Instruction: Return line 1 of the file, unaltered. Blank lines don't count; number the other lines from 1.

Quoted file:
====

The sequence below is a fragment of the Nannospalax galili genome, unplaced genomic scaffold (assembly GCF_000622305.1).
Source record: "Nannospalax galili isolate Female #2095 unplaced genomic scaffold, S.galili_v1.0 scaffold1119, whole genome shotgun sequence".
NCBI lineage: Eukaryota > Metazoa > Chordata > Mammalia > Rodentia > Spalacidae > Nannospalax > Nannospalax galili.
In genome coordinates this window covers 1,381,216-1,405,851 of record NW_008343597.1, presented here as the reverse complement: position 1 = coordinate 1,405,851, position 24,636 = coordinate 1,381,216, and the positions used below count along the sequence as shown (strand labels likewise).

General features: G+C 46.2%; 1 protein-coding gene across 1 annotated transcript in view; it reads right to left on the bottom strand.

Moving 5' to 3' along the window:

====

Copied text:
The sequence below is a fragment of the Nannospalax galili genome, unplaced genomic scaffold (assembly GCF_000622305.1).